I’ve been thinking about this a lot lately, wondering if other satellite mapping services blur locations like Google does — especially when Google extends an altruistic map when it’s deemed a worthy cause. But today’s article at SFGate intrigues, snip:
Aerial images of a nuclear power plant in Perry, Ohio, are considered so sensitive that they are blurred on Google’s popular satellite mapping service, Google Earth.
But on Microsoft’s online maps, users get a crystal-clear bird’s-eye view of the facility, including the cooling towers, storage tanks and a parking lot filled with cars.
Government efforts to thwart terrorists by asking — or in some cases requiring — that companies censor aerial images of potential targets have failed to keep them off the Internet. Scores of federal buildings, military installations and corporate headquarters are clearly visible on some Web sites, even though the facilities are deemed vulnerable enough to censor on others.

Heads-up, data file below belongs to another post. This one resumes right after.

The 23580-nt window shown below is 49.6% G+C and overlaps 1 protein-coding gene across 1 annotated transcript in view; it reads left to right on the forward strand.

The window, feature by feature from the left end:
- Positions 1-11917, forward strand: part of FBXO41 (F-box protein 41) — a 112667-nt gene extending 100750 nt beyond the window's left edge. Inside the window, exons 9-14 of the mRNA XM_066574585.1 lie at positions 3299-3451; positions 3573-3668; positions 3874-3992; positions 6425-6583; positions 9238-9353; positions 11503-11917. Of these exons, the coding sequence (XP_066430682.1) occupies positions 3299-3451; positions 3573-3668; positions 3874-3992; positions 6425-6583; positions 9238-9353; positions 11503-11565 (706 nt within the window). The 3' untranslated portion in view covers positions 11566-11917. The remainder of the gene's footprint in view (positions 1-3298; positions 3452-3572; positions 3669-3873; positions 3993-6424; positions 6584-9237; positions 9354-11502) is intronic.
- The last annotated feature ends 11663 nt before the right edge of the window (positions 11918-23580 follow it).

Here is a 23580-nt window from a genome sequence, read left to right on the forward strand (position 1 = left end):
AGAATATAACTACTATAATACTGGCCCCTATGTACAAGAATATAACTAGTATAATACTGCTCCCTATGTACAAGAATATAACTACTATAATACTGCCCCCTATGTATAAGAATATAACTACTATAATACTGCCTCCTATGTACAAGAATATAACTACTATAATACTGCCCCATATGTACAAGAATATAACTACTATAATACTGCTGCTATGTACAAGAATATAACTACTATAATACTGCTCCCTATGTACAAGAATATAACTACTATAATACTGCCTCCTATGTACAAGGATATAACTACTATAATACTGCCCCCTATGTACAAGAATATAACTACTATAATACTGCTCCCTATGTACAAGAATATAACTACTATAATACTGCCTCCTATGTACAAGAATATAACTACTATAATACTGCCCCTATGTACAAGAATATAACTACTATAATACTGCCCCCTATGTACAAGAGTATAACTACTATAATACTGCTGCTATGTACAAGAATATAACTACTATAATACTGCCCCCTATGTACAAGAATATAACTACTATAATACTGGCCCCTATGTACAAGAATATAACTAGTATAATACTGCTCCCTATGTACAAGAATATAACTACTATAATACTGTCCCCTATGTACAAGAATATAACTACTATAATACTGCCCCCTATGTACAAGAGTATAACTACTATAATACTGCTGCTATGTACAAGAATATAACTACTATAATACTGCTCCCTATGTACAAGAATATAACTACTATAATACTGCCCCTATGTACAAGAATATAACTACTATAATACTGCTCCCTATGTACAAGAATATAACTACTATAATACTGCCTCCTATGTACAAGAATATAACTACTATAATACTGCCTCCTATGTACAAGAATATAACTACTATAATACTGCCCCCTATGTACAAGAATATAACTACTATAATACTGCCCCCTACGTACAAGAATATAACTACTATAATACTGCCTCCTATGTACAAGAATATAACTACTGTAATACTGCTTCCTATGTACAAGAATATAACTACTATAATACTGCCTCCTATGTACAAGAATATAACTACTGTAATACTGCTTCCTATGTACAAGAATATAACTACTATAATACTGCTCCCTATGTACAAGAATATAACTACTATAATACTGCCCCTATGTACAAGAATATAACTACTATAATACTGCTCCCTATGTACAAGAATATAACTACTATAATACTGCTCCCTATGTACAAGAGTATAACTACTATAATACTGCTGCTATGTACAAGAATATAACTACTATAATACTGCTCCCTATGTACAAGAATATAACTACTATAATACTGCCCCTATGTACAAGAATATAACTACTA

Censored sites include Vice President Dick Cheney’s residence at the U.S. Naval Observatory in Washington, the U.S. Capitol, the U.S. Military Academy at West Point, an oil tank farm in Baintree, Mass., and various military bases, offices and palaces in Europe. Even some less-strategic locations are partially censored, including the Playland Amusement Park in Rye, N.Y., a sewage treatment plant in Yonkers, N.Y., and PepsiCo’s headquarters in Purchase, N.Y.
Surprisingly, some of California’s most sensitive locations, including the Diablo Canyon nuclear power plant or Lawrence Livermore National Laboratory in the Bay Area, are not blacked out or blurred on any of the mapping sites.